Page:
Patheos Peter Enns Blog

By Laura Truax

One of the themes we’ve continued to dance throughout our discussions has been the numbing accounts of OT violence. Sometimes Israel is killing because God told them, other times the Israelites are being killed because God told someone else to do so. Soon we are going to enter into exilic period – where the brutal regimes of Persia and Babylon will enslave the people because of God’s punishment.

Where does it stop? Is there some way of seeing this violence with a different set of eyes? Peter Enns, former professor of Westminister Seminary, and respected OT scholar has some good comments on his blog.  It’s not an ending point – but it will get you thinking. That’s always a good thing.

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2 Responses to Patheos Peter Enns Blog

  1. Thanks for this additional resource, Laura. It’s helpful to read Peter Enn’s thoughts about God’s violence. Some of his replies to the comments on his blog are also worth reading. Like you said, this didn’t really answer a lot of questions, but is thoughtful and adds more to my own process of trying to reconcile the raw anger and violence that appear to be part of God’s character with the gracious, agape loving side of God. Once again, I am thankful that we are wrestling together as a church body with who God is and what we are supposed to glean from the Bible’s writers. I’d be pretty despairing slogging through all of this on my own! Sandy Reed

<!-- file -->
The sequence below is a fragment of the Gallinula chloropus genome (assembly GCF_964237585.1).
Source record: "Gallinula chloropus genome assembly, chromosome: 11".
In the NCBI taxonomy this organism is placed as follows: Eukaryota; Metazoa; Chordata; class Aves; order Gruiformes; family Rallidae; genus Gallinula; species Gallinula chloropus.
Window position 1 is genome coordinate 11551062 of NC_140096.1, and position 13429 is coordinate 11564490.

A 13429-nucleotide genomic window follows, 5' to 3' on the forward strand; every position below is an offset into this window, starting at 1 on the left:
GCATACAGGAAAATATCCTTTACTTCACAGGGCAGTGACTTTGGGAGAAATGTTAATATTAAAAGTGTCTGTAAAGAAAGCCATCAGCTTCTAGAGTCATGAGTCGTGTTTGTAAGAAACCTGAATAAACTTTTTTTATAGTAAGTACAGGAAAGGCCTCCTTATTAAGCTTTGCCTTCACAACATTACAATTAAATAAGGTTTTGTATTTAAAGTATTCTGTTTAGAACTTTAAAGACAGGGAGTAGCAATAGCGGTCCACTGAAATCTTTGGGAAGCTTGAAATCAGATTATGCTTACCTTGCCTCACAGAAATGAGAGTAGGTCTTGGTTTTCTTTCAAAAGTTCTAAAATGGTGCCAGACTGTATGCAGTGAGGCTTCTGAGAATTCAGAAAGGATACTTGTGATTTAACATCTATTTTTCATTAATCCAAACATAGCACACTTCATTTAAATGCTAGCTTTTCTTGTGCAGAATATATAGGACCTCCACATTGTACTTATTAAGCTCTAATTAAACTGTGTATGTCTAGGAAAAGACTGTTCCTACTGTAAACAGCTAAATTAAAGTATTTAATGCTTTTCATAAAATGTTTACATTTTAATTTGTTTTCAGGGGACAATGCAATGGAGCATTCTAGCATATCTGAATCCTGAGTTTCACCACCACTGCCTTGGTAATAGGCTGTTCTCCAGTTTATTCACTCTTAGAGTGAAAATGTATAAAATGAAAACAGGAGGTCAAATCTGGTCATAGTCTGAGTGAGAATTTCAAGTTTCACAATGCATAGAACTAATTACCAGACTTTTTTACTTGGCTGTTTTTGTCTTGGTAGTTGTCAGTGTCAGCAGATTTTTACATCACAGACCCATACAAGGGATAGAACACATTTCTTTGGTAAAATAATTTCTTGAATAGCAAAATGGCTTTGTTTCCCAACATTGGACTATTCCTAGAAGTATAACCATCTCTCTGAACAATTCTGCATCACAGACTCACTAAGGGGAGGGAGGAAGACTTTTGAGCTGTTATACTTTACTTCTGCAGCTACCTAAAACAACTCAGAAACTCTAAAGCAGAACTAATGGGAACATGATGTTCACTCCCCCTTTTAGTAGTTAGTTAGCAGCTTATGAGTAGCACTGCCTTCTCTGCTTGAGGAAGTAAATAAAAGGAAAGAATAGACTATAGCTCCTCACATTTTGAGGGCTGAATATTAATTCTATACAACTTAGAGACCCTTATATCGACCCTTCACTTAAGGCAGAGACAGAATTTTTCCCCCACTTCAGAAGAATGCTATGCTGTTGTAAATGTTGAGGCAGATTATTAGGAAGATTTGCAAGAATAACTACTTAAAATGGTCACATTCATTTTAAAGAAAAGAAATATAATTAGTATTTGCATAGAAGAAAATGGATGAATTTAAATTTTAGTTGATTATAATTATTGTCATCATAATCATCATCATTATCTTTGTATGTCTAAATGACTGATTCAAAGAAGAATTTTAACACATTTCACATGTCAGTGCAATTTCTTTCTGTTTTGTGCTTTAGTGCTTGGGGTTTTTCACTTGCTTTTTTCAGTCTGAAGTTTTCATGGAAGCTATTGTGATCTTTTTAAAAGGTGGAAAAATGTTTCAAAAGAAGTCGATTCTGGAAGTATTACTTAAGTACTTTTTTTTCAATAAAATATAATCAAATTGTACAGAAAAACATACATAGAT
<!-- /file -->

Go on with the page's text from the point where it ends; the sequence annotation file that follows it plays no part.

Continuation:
2. Mary Rodriguez says:

    Thank you for this. I like his questions. So often, I feel the point of the Bible is not so much to answer life questions but to make us ask questions of life. Some of these stories and prophecies of divine violence or purpose make me pause when I quickly jump to a conclusion that God is either on my side or not depending on if I find a parking spot, or if I have a job, or if something extraordinary happens in my life. The Bible seems to err on the side of God’s supermacy, but it also seems to err on the side of God’s overall purpose of good-seeking and love… Overall, I believe it begs us to ask the question: How do I respond and how do I continually question and struggle to avoid becoming too settled and stuck in my ways?

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